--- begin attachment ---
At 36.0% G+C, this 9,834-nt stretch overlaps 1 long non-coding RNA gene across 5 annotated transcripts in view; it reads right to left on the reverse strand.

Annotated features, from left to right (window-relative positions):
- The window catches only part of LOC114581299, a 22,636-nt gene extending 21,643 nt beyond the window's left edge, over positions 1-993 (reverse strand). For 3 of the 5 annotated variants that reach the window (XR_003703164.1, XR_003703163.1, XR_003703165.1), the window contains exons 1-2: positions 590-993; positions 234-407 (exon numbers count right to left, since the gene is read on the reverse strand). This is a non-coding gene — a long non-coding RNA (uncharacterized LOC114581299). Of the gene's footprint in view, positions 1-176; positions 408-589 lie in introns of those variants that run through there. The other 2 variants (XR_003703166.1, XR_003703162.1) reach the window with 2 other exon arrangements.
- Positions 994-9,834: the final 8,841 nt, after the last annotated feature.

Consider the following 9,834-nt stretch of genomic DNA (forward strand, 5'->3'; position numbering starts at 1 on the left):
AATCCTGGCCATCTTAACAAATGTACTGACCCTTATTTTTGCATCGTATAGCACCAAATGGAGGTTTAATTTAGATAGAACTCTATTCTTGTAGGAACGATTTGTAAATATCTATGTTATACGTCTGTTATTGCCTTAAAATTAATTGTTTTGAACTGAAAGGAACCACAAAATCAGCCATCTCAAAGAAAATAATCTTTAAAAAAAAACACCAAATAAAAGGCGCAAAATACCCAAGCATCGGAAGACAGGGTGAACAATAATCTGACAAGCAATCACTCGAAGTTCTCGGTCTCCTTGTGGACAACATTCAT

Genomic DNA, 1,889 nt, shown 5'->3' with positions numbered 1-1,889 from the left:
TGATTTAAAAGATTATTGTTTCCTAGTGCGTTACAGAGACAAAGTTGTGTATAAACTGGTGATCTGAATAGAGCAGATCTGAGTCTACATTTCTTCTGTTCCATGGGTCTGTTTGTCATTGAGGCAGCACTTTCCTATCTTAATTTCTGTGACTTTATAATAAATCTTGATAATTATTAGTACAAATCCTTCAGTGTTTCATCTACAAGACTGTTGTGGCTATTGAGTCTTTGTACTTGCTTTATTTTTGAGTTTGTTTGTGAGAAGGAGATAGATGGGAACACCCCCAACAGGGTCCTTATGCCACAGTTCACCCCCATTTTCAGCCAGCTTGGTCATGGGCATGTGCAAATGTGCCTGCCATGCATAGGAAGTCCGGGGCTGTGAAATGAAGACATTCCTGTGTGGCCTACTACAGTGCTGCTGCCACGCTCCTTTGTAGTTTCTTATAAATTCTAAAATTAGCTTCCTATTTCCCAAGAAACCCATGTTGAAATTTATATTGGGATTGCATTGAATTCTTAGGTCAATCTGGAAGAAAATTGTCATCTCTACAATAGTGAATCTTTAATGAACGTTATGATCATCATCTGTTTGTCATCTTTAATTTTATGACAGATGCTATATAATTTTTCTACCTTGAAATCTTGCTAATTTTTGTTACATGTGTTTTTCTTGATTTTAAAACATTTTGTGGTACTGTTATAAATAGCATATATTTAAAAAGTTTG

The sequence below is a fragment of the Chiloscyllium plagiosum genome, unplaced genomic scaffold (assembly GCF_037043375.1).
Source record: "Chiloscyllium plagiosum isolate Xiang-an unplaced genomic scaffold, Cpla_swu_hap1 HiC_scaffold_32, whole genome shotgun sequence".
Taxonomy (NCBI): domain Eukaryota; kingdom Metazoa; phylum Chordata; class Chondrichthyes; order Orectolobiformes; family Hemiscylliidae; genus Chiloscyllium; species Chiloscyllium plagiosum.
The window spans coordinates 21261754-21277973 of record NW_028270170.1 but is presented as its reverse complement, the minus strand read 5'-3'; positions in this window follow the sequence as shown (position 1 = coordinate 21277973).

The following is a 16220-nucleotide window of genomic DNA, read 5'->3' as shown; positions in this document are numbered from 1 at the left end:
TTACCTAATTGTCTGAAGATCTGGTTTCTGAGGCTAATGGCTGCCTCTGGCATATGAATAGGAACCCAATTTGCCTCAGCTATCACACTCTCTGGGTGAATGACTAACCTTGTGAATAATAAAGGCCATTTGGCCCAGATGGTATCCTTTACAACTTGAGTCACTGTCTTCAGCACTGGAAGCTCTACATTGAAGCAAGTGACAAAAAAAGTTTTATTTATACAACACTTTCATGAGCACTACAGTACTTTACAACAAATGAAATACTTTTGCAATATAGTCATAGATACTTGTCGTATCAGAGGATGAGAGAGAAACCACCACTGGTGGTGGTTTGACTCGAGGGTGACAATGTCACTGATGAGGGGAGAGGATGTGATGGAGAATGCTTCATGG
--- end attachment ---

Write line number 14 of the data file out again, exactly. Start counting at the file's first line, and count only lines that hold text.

TTACCTAATTGTCTGAAGATCTGGTTTCTGAGGCTAATGGCTGCCTCTGGCATATGAATAGGAACCCAATTTGCCTCAGCTATCACACTCTCTGGGTGAATGACTAACCTTGTGAATAATAAAGGCCATTTGGCCCAGATGGTATCCTTTACAACTTGAGTCACTGTCTTCAGCACTGGAAGCTCTACATTGAAGCAAGTGACAAAAAAAGTTTTATTTATACAACACTTTCATGAGCACTACAGTACTTTACAACAAATGAAATACTTTTGCAATATAGTCATAGATACTTGTCGTATCAGAGGATGAGAGAGAAACCACCACTGGTGGTGGTTTGACTCGAGGGTGACAATGTCACTGATGAGGGGAGAGGATGTGATGGAGAATGCTTCATGG